along with a three-piece LeFort I maxillary ostectomy. The anterior maxilla was set up and back; the posterior maxilla was set up, advanced, and constricted. The mandible was autorotated and an advancement genioplasty was performed. The active orthodontic treatment was continued after the removal of the intermaxillary fixation to achieve the final occlusal result. Retention consisted of a tooth positioner followed by a maxillary removable and mandibular fixed retainer.


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Am. .I. Orthod.

Dentofac. Orthop. February 1988

Fig. 3, A and B. Case 1. Skeletal Class II, Division 1 deep bite malocclusion before treatment.

Fig. 4, A and B. Case 1. Occlusion after treatment.

Fig. 5. Case 1. Silhouettes demonstrate facial change.

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W. T.
LeFort I osteotomy Ant. max. up 3mm Ant. max. back 3mm Right post. max. up 3mm Right post. max. advance 3 mm Left post. max. up 2mm Left post. max. advance Post. max. constrict 4m Advancement geniopla

Fig. 6. Case 1. Composite cephalometric up period.

tracings show skeletal stability during postoperative follow-


7, A and 8. Case 2. Facial appearance of patient before orthognathic surgery.


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8, A and

6. Case

2. Facial


of patient




Fig. Fig.

9, A and B. Case 10, A and B. Case

2. Class

III open after

bite malocclusion treatment.



2. Occlusion

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Fig. 11. Case

2. Silhouettes


the effect

of the orthognathic



on the facial


M. L. Le Fort I osteotomy max up 6mm max setback 5mm


12. Case

2. Composite





and pOstsUrgiCal


98 Connor and Moshiri
CASE 2 (Figs. 7 through 12)

Am. J. Orthod. Dentofac. Orthop. February 1988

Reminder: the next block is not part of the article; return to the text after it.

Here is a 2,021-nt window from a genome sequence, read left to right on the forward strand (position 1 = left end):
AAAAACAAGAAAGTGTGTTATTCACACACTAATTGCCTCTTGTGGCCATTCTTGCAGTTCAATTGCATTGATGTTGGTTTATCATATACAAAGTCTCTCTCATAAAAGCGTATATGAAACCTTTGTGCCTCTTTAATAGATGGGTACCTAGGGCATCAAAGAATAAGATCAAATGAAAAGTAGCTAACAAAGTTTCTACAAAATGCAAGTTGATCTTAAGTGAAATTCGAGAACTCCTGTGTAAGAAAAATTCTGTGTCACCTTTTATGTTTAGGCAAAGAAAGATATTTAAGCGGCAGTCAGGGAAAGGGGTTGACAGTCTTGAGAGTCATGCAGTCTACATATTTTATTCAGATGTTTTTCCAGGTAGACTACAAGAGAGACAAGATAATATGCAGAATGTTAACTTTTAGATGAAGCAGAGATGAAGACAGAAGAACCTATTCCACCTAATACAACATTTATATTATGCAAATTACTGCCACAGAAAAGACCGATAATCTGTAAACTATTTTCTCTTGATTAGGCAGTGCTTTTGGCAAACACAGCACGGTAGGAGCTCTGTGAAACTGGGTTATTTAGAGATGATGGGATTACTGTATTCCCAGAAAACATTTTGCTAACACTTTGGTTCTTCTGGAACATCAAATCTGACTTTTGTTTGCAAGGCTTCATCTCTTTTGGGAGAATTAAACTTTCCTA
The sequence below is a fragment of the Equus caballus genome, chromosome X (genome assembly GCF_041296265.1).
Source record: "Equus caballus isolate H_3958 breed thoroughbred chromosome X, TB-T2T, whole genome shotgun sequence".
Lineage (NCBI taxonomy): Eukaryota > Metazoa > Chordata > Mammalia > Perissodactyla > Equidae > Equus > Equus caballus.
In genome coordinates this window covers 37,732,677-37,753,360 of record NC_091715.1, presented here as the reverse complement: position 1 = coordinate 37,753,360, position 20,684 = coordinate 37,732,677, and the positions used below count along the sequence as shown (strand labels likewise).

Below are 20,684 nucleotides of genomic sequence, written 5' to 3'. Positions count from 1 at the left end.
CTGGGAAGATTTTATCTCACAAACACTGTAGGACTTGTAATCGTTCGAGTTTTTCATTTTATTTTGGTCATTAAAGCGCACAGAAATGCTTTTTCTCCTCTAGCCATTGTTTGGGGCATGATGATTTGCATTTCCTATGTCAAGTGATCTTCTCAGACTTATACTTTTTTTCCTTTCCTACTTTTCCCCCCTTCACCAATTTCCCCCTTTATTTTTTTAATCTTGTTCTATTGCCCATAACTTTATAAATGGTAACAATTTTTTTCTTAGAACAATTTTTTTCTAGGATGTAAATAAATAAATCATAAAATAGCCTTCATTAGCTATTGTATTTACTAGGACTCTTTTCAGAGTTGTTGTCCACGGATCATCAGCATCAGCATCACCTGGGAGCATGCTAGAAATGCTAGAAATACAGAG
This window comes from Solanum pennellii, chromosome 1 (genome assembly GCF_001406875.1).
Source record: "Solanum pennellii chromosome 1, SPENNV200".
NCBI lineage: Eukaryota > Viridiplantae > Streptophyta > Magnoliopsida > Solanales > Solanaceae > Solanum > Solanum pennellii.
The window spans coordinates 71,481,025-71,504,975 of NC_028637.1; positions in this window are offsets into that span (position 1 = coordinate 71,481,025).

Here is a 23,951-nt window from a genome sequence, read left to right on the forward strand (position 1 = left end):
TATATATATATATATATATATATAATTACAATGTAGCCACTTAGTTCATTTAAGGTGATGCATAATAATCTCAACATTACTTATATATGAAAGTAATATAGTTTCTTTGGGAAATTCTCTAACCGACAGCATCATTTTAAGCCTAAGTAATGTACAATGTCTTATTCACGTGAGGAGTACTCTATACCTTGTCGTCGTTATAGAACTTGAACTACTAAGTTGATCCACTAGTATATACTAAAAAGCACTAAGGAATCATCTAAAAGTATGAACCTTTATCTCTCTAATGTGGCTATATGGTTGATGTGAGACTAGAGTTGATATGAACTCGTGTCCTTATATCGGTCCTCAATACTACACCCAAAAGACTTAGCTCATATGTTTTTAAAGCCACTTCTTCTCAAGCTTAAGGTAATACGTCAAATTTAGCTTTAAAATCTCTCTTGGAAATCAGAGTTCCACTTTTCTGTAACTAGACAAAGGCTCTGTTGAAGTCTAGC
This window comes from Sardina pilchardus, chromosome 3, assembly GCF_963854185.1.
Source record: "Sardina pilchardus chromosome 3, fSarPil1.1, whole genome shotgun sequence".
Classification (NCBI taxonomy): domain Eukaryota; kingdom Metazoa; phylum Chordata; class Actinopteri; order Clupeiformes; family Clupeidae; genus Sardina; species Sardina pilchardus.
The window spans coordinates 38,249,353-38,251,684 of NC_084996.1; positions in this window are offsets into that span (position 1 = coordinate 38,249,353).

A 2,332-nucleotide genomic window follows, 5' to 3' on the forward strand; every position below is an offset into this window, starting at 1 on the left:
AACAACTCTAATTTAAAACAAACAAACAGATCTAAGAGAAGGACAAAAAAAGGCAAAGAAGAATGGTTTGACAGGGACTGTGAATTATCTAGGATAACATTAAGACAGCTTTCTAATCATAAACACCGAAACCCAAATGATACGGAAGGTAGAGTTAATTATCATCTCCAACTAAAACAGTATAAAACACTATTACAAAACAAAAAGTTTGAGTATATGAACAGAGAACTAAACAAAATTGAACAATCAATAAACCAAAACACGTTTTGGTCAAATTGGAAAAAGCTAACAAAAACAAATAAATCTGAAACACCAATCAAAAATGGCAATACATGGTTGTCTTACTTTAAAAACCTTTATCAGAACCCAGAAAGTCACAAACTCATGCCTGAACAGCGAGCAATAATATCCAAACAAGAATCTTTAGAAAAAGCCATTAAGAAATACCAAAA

A 17-year-old black female patient was seen initially for treatment of a dentofacial deformity. Clinical, cephalometric, and model analyses indicated the following: Horizontal considerations Bimaxillary protrusion Flared maxillary and mandibular incisors Skeletal and dental Class III with anterior crossbite Excessive maxillary and mandibular length Acute nasolabial angle Long throat length with deficient chin Vertical considerations Excessive facial height Lip incompetency Excessive exposure of gingiva on smiling Open bite Transverse considerations Constricted maxilla with posterior crossbite Presurgical orthodontic treatment involved partial leveling and alignment of the maxillary arch without extractions. The mandibular arch was aligned also and completely leveled without extractions. At this point in the treatment process, a three-piece LeFort I maxillary ostectomy was performed. The posterior maxilla was set up and expanded, the anterior maxilla was set up, the entire maxilla was set back, and the mandible was autorotated and set back by an intraoral vertical ostectomy. An augmentation genioplasty and vertical reduction of the chin finished the surgical procedure. After release of the intermaxillary fixation, the active orthodontic treatment was continued for detailing of the occlusion. A tooth positioner was used as initial retention, replaced eventually by removable retainers.

However, studies3a7have reflected displeasure for this profile from black men and women plus a desire for a flatter, more Caucasian-like profile. Therefore, when
correction of a dentofacial deformity involves combi-

nation orthognathic surgery, advancement genioplasty should be considered to improve the profile. This article comprised case reports of two black American patients, both demonstrating a skeletal discrepancy that required orthognathic surgery for correction. Both cases involved a comprehensive surgical analysis and treatment plan. The treatment included combination surgery with advancement genioplasty.
Moshii F. Orthognathic surgery norms for American black patients. AM J ORTHOD 1985;87:119-34. 2. Cotton WN, Takano WS, Wang WW, Wylie WL. Downs analysis applied to three other ethnic groups. Angle Orthod 1951;21: 213-20. 3. Deloach N. Soft tissue profile of North American blacks, a selfassessment[M.S. thesis]. University of Detroit, 1977.
4. Sushner NI. A photographic study of the soft-tissue profile of the Negro population. AM J ORTHOD 1977;72:373-85. 5. Moshii F, Jung S, Sclaroff A, Marsh J, Gay D. Surgical diagnosis and treatment planning: a visual approach. J Clin Orthod 1982;16:37-59. 6. Fonseca RJ, Klein WD. A cephalometric evaluation of American Negro women. AM J ORTHOD 1978;73:152-60. 7. Thomas R. An evaluation of the soft-tissue facial profile in the North American black woman. AM J ORTHOD 1979;76:84-94. Reprint requests to: Dr. Farhad Moshiri 1265 Graham Rd., Suite C Florissant, MO 63031 REFERENCES 1. Connor AM,


The literature6 shows a prevalence of bimaxillary protrusion and a convex profile in American blacks.